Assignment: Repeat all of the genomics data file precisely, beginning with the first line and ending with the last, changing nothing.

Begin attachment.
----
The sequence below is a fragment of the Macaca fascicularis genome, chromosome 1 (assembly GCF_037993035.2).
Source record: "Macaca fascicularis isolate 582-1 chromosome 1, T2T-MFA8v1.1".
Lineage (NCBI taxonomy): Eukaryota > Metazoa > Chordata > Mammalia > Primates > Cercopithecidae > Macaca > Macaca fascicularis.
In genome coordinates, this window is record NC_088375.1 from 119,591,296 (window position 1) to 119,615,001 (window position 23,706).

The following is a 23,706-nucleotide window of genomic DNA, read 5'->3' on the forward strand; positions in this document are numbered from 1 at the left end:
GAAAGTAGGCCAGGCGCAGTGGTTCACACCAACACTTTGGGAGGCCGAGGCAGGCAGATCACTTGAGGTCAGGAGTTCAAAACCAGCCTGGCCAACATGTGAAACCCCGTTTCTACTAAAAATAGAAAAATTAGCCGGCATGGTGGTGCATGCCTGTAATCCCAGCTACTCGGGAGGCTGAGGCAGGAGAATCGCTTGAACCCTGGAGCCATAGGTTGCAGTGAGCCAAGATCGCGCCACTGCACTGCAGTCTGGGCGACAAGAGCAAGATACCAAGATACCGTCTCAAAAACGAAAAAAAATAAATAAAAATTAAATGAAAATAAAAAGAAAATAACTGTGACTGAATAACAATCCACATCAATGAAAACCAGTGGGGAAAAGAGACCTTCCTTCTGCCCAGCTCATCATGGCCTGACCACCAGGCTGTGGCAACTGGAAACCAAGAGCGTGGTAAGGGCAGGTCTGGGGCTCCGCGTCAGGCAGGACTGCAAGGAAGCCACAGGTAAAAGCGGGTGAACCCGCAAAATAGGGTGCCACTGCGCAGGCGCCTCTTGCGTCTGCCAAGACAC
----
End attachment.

The sequence below is a fragment of the Macaca fascicularis genome, chromosome 1 (assembly GCF_037993035.2).
Source record: "Macaca fascicularis isolate 582-1 chromosome 1, T2T-MFA8v1.1".
Lineage (NCBI taxonomy): Eukaryota > Metazoa > Chordata > Mammalia > Primates > Cercopithecidae > Macaca > Macaca fascicularis.
In genome coordinates, this window is record NC_088375.1 from 119,591,296 (window position 1) to 119,615,001 (window position 23,706).

The following is a 23,706-nucleotide window of genomic DNA, read 5'->3' on the forward strand; positions in this document are numbered from 1 at the left end:
GAAAGTAGGCCAGGCGCAGTGGTTCACACCAACACTTTGGGAGGCCGAGGCAGGCAGATCACTTGAGGTCAGGAGTTCAAAACCAGCCTGGCCAACATGTGAAACCCCGTTTCTACTAAAAATAGAAAAATTAGCCGGCATGGTGGTGCATGCCTGTAATCCCAGCTACTCGGGAGGCTGAGGCAGGAGAATCGCTTGAACCCTGGAGCCATAGGTTGCAGTGAGCCAAGATCGCGCCACTGCACTGCAGTCTGGGCGACAAGAGCAAGATACCAAGATACCGTCTCAAAAACGAAAAAAAATAAATAAAAATTAAATGAAAATAAAAAGAAAATAACTGTGACTGAATAACAATCCACATCAATGAAAACCAGTGGGGAAAAGAGACCTTCCTTCTGCCCAGCTCATCATGGCCTGACCACCAGGCTGTGGCAACTGGAAACCAAGAGCGTGGTAAGGGCAGGTCTGGGGCTCCGCGTCAGGCAGGACTGCAAGGAAGCCACAGGTAAAAGCGGGTGAACCCGCAAAATAGGGTGCCACTGCGCAGGCGCCTCTTGCGTCTGCCAAGACAC